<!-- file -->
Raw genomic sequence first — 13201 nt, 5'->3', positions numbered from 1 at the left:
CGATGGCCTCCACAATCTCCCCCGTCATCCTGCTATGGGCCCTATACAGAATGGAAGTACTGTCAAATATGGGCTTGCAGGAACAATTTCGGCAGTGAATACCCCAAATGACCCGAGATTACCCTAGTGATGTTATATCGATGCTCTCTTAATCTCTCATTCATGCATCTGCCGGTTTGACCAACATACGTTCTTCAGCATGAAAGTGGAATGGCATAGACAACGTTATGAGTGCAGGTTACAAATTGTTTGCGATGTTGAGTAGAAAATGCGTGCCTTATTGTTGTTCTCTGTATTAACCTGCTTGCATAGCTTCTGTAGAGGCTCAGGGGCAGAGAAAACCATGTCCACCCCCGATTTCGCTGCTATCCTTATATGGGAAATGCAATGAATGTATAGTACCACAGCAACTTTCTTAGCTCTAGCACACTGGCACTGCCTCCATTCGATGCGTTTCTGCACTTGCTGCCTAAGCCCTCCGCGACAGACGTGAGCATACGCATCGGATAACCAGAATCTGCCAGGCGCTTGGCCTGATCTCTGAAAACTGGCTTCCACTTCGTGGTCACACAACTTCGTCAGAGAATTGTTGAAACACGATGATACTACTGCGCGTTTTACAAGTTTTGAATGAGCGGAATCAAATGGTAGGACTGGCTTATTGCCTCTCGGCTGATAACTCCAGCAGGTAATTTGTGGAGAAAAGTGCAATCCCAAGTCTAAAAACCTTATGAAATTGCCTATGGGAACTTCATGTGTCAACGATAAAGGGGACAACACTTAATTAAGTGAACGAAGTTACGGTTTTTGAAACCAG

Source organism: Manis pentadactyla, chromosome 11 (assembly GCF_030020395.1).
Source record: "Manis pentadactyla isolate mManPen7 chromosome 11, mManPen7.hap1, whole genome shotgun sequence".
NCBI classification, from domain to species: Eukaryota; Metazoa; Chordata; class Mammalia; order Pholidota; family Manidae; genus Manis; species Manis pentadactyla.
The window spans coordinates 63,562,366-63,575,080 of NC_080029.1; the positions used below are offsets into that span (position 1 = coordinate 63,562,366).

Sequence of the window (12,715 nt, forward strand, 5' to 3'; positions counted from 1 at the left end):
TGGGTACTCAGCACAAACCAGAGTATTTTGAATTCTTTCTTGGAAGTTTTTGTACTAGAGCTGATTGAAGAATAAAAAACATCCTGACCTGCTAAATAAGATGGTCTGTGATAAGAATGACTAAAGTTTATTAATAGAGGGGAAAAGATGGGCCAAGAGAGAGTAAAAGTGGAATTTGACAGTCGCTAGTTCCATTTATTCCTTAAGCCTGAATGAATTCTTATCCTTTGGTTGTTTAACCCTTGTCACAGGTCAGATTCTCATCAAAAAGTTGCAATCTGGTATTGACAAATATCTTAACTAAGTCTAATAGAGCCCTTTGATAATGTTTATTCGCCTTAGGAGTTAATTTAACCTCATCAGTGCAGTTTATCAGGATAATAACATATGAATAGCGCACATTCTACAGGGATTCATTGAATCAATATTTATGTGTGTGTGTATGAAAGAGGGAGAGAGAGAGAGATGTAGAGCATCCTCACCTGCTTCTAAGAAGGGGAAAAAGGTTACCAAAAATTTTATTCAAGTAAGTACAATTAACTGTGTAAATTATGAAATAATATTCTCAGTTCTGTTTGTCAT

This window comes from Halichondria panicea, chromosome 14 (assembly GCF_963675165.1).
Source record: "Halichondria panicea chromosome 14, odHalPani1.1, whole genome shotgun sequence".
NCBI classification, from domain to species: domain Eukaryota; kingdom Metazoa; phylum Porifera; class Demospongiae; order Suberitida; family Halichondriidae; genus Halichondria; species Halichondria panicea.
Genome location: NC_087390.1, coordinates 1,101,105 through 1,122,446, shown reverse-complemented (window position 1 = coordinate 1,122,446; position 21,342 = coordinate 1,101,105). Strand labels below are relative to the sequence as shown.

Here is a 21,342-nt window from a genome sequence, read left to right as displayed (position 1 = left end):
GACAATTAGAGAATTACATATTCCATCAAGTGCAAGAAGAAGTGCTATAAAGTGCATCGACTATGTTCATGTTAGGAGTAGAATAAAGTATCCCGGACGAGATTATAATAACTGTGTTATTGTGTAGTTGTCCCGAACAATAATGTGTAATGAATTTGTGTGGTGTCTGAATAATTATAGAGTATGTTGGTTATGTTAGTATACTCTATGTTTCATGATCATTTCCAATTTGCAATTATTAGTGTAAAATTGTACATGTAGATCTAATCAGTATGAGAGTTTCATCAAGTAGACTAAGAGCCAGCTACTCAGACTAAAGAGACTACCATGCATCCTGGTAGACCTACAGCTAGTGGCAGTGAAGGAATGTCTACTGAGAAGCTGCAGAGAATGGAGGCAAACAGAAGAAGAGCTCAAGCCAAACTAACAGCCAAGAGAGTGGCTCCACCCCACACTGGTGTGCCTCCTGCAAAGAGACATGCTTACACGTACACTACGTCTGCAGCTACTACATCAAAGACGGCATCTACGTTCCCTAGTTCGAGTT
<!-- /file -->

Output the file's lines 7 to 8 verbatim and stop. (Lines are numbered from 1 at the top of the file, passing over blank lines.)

Sequence of the window (12,715 nt, forward strand, 5' to 3'; positions counted from 1 at the left end):
TGGGTACTCAGCACAAACCAGAGTATTTTGAATTCTTTCTTGGAAGTTTTTGTACTAGAGCTGATTGAAGAATAAAAAACATCCTGACCTGCTAAATAAGATGGTCTGTGATAAGAATGACTAAAGTTTATTAATAGAGGGGAAAAGATGGGCCAAGAGAGAGTAAAAGTGGAATTTGACAGTCGCTAGTTCCATTTATTCCTTAAGCCTGAATGAATTCTTATCCTTTGGTTGTTTAACCCTTGTCACAGGTCAGATTCTCATCAAAAAGTTGCAATCTGGTATTGACAAATATCTTAACTAAGTCTAATAGAGCCCTTTGATAATGTTTATTCGCCTTAGGAGTTAATTTAACCTCATCAGTGCAGTTTATCAGGATAATAACATATGAATAGCGCACATTCTACAGGGATTCATTGAATCAATATTTATGTGTGTGTGTATGAAAGAGGGAGAGAGAGAGAGATGTAGAGCATCCTCACCTGCTTCTAAGAAGGGGAAAAAGGTTACCAAAAATTTTATTCAAGTAAGTACAATTAACTGTGTAAATTATGAAATAATATTCTCAGTTCTGTTTGTCAT